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Your Guide to Buying Your First Investment Property

You might have heard that owning a rental property is a great investment.  Some people—although interested in the prospect—are still intimidated by the idea of managing another property and making sure they get an adequate return for their money. Use these tips to your advantage and make an investment you can be proud of.

Learn Everything About Real Estate

Unfortunately, it is not as simple as buying a cheap property and selling it out—that is a little too simplistic.  Real estate is an incredibly nuanced business.  Read books on real estate or take a real estate 101 class to at least get the basics down.  Perhaps you know someone in real estate who is willing to sit down with you and teach you one-on-one.  Maybe you can go with them to an open-house or you can find an internship.  Do not be intimidated—everyone has to start somewhere.  It is better to ask questions than to make a big mistake.

Commit

Learning how to own a rental property takes a lot of time, and finding the right property to buy can take as much time.  With all of that effort, make sure it is something you really want to invest your time in and not to mention your money.  You will have to interact with tenants, and not all of them will be the best.  You will also have to stay on top of upkeep.  In addition, if you already have to work plenty of overtime and raise a family in the meantime, this may require too much from you.  In all likelihood, you will have to keep up with problems in maintenance.  Consider if this is right for your lifestyle.

Avoid the Temptation to Flip

 If this is your first investment property, it may be wiser to avoid the fixer-upper house.  Unless you are already coming in as an expert on large-scale home improvement, you are probably going to spend more than you intended. Instead, keep your first rental simple so that you can learn with little consequences.

Location, Location

It will not do to just buy a property in any location.  A renter is going to look for something where they get the most bang for their buck.  What do you look for as a renter? Look to buy in an area that is safe, with a good school district, low property taxes, and a good job market.  These are all things that are appealing to most tenants and will become a major draw.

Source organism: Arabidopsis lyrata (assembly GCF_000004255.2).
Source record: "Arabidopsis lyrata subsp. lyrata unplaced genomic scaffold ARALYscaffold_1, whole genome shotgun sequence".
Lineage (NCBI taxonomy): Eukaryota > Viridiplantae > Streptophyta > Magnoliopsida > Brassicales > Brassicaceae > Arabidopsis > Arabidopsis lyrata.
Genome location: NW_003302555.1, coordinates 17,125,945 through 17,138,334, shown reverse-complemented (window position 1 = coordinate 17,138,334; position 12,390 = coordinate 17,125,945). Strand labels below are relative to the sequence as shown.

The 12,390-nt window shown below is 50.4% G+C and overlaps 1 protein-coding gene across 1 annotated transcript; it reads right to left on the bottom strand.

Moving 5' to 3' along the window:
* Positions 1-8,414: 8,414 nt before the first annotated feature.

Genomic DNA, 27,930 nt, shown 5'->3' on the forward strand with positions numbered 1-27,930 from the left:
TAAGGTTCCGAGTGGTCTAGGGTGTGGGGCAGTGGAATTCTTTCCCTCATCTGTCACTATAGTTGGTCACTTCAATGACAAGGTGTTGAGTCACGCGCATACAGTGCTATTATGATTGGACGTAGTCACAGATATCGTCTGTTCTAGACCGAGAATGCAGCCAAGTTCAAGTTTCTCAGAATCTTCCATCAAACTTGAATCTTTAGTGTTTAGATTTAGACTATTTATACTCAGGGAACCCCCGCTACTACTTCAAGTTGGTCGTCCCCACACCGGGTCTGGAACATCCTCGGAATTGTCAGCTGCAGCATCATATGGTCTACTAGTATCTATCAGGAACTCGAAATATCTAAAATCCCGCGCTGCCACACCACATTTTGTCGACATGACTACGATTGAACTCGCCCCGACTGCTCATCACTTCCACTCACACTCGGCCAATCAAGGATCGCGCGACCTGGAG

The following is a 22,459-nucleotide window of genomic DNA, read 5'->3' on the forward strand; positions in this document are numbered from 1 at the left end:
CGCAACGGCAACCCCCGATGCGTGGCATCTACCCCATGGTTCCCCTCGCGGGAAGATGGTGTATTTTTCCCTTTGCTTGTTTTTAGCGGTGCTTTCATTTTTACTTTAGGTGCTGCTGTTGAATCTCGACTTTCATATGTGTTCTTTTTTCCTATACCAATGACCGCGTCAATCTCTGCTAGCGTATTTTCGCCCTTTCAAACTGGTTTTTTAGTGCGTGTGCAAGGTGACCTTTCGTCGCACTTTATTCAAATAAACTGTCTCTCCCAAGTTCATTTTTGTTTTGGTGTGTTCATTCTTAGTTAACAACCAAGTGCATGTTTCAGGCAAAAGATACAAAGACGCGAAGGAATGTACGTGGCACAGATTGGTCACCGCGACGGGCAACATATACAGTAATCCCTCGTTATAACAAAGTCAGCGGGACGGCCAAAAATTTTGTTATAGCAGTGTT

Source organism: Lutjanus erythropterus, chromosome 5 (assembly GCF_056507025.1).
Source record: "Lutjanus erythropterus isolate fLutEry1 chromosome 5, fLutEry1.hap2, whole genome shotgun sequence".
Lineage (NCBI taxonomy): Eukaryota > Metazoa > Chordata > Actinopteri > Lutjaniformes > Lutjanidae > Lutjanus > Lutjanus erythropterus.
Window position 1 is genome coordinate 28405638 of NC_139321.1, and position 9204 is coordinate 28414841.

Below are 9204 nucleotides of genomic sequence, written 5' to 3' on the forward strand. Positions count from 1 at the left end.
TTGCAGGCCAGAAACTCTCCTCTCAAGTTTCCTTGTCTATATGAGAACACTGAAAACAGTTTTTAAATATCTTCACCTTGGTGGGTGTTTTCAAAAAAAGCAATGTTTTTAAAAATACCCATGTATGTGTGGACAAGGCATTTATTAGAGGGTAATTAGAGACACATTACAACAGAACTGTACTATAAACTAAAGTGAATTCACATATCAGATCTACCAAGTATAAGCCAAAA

Get a Low-Cost Home

If you are not used to handling more expenses, it may be best to start with a low-cost home or complex.  Otherwise, you will have to adjust to higher ongoing expenses.  Remember that you are already handling a mortgage.  In addition, you will have to calculate expenses on the property.  There will always be continuing expenses on upkeep.  It is standard to use the 50/50 rule.  If you charge four thousand in rent a month, then you can expect to save two thousand after expenses.

Prepare to Not Make as Much at First

When you start out with one investment property, you are relying on that one property for big returns.  There will be certain risks involved.  You may go the first few months without tenants, or worse—you may have to evict them.  In these instances, you will still have to pay for maintenance and upkeep, property taxes, and insurance.  Before you buy, make sure you have enough in your savings account to handle repairs early on.

Don’t Be Discouraged

This list may sound like a lot of bad news, but it’s not.  These are simply some of the trials you will have to go through to find success in a rental property.  Even the Property Brothers had to start somewhere. In television it looks glamorous and easy, but there is still a lot of work involved.  Although, if you are willing to put in the work, you will see a huge boost in your bank account.

Want more information? Check out this beginner’s guide to owning rental property from SmartMove and make sure you do everything you can to get a high return on your investment.


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